4.  One of God's uses of the Old Testament nation of Israel was the making of TYPES and ALLEGORIES — picture prophecies of things to come. Christian disciples in the Gospel Age learn from these types, shadows, and allegories. Just as one example, Galatians, Chapter 4, tells us that Abraham's wives were pictorial of covenants which God makes. The Apostle Paul thus explains in Hebrews 10 that the “Law, being a shadow of the good things to come but not the very image” of them, serves us now as an instructor about our own Christianity. Thus, many of the seemingly horrible slaughters and events of the Old Testament record were actually designed by God to be used later as instructive tools for the development and benefit of “the body of Christ” — as well as ultimately for the whole world in the Millennial-Age Kingdom.

This puts one additional perspective on how God's seemingly “bad behavior” in old times is not bad behavior at all, but just another step in the ultimate blessing of all the families of the earth — the Gospel which was first preached to Abraham.

 

—  —  —  —

 

The world of today cannot deal with the questions of speech freedom adequately. We are full of prejudices, self-interests, fears, misinformation, and peculiar experiences. For instance, while France is relatively progressive in its free-speech laws, it will not allow free speech by those who deny the holocaust of the Second World War. It will not allow school students to wear clothing or adornments which openly show religious significance. But these things are A DEFENSE against the experiences of France. Many of us could well be critical of France's seemingly duplicitous free-speech practices. But France, like the rest of us, is fighting its own demons. The fact is, not only for France, but for all of us, THERE ARE NO ANSWERS until Christ's Kingdom.

— Our Part —

The point of this month's article, of course, is for us to weigh our own personal responsibilities as Christians regarding what we are to say, and how we are to say it.

Constant silence is not apropos. Peter makes this clear in Acts 4:1-22. When he was told that he could no longer witness about Jesus, he said, “Whether it is right in the sight of God to give heed to you rather than to God, you be the judge; for we cannot stop speaking what we have seen and heard?”

On the other hand, the Apostle Paul makes the astounding statement in Romans 14:22, “Hast thou faith? Have it to thyself.” Paul's point in this context is that we do not goad others. We do not force their faith. He is dealing with our relationship to the consciences of other Christians. He is saying, in essence, that we have no right to force instruction on others against their wills or against their consciences. Nor do we have a right to judge their consciences.

Paul's words remind us of a concept which rings forever true and which would well be the standard of all who can receive it: “The greatest use of power is its restraint.” Our God is like that. He restrains His power in the great wisdom of knowing that He will eventually make everything right — and that rushing or forcing that eventuality will only harm it. Our “free speech” has that kind of power. There are times when not saying something is the most powerful thing we can do.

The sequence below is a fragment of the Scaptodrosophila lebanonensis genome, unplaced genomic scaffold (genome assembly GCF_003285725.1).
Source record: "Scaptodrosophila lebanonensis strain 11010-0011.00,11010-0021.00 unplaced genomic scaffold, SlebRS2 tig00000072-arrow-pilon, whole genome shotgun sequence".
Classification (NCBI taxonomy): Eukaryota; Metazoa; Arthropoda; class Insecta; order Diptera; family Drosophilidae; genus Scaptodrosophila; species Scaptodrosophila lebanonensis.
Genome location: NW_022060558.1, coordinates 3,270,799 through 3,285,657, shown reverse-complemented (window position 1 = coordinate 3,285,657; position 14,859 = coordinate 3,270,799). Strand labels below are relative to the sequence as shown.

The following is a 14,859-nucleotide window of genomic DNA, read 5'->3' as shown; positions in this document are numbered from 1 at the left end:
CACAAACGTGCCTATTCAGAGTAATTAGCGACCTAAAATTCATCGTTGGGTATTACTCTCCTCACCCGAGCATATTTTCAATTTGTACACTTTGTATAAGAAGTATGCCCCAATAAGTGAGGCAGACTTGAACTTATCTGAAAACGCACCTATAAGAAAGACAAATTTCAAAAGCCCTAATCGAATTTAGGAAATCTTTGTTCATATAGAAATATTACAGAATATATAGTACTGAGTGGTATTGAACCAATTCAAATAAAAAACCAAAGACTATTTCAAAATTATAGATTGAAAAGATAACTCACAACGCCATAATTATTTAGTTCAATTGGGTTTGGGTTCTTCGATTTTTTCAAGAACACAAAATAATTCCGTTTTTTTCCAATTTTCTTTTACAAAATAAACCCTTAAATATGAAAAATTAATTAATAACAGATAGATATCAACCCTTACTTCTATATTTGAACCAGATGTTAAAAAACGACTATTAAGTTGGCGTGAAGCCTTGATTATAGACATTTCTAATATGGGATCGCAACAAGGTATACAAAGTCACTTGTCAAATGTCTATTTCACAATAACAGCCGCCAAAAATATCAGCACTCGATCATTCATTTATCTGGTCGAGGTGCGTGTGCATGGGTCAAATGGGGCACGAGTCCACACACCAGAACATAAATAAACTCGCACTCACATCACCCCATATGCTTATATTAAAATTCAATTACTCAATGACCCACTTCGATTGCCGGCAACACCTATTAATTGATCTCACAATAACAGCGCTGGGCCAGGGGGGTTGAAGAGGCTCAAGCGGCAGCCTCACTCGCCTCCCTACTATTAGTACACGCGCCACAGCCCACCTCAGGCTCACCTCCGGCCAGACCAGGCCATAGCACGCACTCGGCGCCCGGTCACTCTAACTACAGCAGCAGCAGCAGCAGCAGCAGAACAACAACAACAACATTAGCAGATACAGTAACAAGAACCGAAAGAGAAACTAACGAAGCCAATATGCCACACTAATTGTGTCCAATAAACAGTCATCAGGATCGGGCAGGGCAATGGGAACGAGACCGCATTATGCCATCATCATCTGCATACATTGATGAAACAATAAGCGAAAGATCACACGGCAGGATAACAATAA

Words INCITE actions in others. The only things we want to incite are GOOD and EDIFICATION. What careful weighing of our words this implies!

The Scriptures do not say that we must not hate. To the contrary, they LIST things which God, Himself, hates. (See Proverbs 6:16-19 as an example.) It is said of Jesus that his victory is due to BOTH his loving righteousness and hating iniquity (Hebrews 1:9). We, too, must have that perfect balance. Thus we must speak up against iniquitous concepts — which is not the same thing as judging and hating the persons who hold or practice those concepts. “Hate the sin but not the sinner” is an adage of great merit. It also is something most of us have difficulty practicing.

There is a difference between speaking with a FEAR OF OFFENDING versus SETTING OUT TO OFFEND. We know that any positions we put forward contrary to the positions held by others will be found offensive in the sight of someone. But we must never fear to speak in defense of truth and good. Fear of offending merely ends up with our being fearful of thinking. But, WE SHOULD NEVER SET OUT TO OFFEND. We are never to be willing to HURT purposefully. But we are willing to say things that we know will be taken wrong, if we feel that there is a definite and appropriate need to say them. Silence in the presence of evil is, in a measure, consent.

The Bible does not countenance evil-speaking. As the matter of fact, the religious term, “blasphemy” means speaking evil of another — particularly of a higher power. Evil speaking IS “hate speech.” It doesn't matter whether the evil speaking is true or false; if its INTENT is the hurt of the other person, it is EVIL. It demonstrates that we have a kind of hatred toward the person who holds the view. We can criticize a viewpoint; but we cannot intend to do harm to the one who holds it.

Thus, a sincere Christian must have that maturity of character that (1) will allow him to speak openly of ideas without forcing them on others; (2) will insist of him that he speak in defense of righteousness; (3) will insist of him that he speak his opposition to moral evil when personally confronted by it; and (4) will give him the wisdom to keep silence when he discerns that silence will best serve the good of others.

All who sincerely study Scripture are faced with the concepts of criticism and evaluation. The free exchange of ideas, certainly amongst Christian brethren, and hopefully in all other human venues, is a hallmark of the ideals cherished by the great philosophers of history. But, most especially, it is the standard of God, who invited us saying, “Come. Let us reason together.” (Isaiah 1:18)


 

 

 

*  *  *  *  *  *  *